- Page 1 Sony HT-ST3 Review
- Page 2 Operation, Performance and Verdict Review
Sony HT-ST3 – Setup and Operation
Setting up the HT-ST3 is a cinch. The speaker bar doesn’t require its own power supply – it connects to the sub using a single ribbon cable with four colour-coded plugs at the end. The terminals are clearly marked on the back of the sub and easy to access. Tucked away in a cabinet, it makes a neat and tidy hub for your sources.
The HT-ST3 doesn’t offer onscreen setup menus but there’s really no need for them as it’s such an easy system to operate. You might need the manual to decipher a few of the menu options on the cramped LED panel, but it’s not too taxing.
But what makes it particularly easy to use is the superb stick remote, whose sloping triangular buttons are a nod to the Sense of Quartz design. Its simplified layout makes day-to-day operation a breeze – just press ‘Input’ to toggle through sources, ‘Sound Mode’ to switch sound modes… you get the picture.
But if you want to tweak the sound further, slide open the remote’s two halves and you’ll uncover more controls, including a SW Tone button that lets you cycle through three bass settings and subwoofer volume keys.
The menu controls are also hidden here, allowing you to configure the system on the front LED panel. In the Audio section, you can correct lip sync issues or activate the Sound Optimizer, Harmonics Equalizer and Advanced Auto Volume modes.
Bluetooth setup causes no complications – a blue light on the front of the sub flashes while pairing and locks on when connected.
Sony HT-ST3 – Performance
With Iron Man 3’s DTS HD Master Audio Blu-ray soundtrack fed into its HDMI port, the HT-ST3 delivers a commendable performance. Its sound is loud and engaging, yet easy on the ear and pleasingly detailed.
The audacious scene in which Tony’s Malibu home is reduced to rubble brilliantly shows off the Sony’s skills – missiles crash into the building with tightly controlled explosions, underpinned by big, visceral bass notes that blend seamlessly into the midrange.
As this scene progresses the Sony intensifies the drama with a series of confidently-delivered bangs and crashes that rip holes in Stark’s floors and send walls plummeting into the sea. The arresting score is delivered with authority, from choral voices to the brass section’s rousing Iron Man theme.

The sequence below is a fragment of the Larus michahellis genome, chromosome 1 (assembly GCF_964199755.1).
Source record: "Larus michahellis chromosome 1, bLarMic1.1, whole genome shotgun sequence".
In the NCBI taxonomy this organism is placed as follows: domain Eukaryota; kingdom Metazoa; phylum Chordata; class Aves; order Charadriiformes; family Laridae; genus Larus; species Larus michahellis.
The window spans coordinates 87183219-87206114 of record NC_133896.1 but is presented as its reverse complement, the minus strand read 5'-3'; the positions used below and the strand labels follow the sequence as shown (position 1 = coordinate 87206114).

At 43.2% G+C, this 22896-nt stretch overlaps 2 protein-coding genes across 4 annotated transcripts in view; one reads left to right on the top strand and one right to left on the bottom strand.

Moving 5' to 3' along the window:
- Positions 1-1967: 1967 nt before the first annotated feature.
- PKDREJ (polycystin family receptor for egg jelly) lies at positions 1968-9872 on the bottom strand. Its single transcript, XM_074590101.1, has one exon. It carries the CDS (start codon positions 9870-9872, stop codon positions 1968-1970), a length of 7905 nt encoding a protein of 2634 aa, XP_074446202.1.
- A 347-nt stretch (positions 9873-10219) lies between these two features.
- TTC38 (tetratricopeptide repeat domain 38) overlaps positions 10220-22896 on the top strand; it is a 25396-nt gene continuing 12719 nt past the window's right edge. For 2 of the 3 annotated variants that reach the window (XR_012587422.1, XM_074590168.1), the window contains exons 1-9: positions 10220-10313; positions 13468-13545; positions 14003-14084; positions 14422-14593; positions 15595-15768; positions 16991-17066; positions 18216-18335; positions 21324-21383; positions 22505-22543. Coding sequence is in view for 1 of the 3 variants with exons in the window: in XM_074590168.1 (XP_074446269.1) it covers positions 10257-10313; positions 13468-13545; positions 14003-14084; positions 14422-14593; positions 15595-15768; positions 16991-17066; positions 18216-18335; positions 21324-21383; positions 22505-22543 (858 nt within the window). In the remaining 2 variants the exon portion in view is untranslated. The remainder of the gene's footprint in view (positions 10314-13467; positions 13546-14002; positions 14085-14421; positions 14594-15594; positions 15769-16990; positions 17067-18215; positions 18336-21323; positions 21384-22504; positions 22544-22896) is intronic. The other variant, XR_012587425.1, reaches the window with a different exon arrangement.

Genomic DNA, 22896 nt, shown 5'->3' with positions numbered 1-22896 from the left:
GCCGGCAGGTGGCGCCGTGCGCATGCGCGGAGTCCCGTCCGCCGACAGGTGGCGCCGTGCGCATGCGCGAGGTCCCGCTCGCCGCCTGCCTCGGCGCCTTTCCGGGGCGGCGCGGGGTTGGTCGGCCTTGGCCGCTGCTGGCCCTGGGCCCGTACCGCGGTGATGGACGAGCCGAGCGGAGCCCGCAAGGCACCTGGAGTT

During these moments, the HT-ST3 had no trouble filling our average-sized room – in fact it’s astonishing that a soundbar this slim can deliver such a big sound. The subwoofer does a lot of the legwork but the speaker bar’s contribution shouldn’t be underestimated, firing effects into the wide soundstage with gusto.
But it’s not all sledgehammer stuff. As Tony and Maya leap through the window, the sound of tinkling glass is handled with an impressive lightness of touch, likewise the shower of fizzing high frequencies that emerges as an avalanche of rubble topples into the sea. It doesn’t quite match the insight and silky finesse of the Monitor Audio ASB-2 for example, but it’s a polished performance nonetheless.
During quiet moments, the subwoofer subtly injects atmospheric depth and solidity, while dialogue is consistently clean and audible. The Voice modes work well too, drawing extra focus to midrange frequencies, although they do compromise bass depth.
Viewing football on BT Sport with Virtual Football mode activated adds an extra feeling of size to crowd noises and an increase in bass volume, although we much prefer the directness of Standard and Movie modes.
The HT-ST3 also does a fine job with Bluetooth-streamed music. Punchy bass, crisp high frequencies and a smooth midrange all combine to make our test tunes sound terrific.
Should I buy the Sony HT-ST3?
In terms of performance, features and style, the Sony HT-ST3 is definitely worth a place on your shopping list, despite its relatively high price tag.
Its big, powerful sound makes movie playback sound thrilling, and it’s a dab hand with music too. Bluetooth, HD audio decoding and useful sound modes make up an impressive spec sheet, while generous connections and a high-quality design seal the deal.
The only thing that might make you think twice is that it’s not a self-contained unit. It relies on a chunky wired subwoofer not only for bass output but also for connections and amplification. That might be more clutter than you’re willing to put up with, but if you have room the HT-ST3 is a hugely rewarding sound system.
The world’s slimmest Bluetooth soundbar delivers top home cinema thrills and a superb spec sheet.
Score in detail
Sound Quality 9
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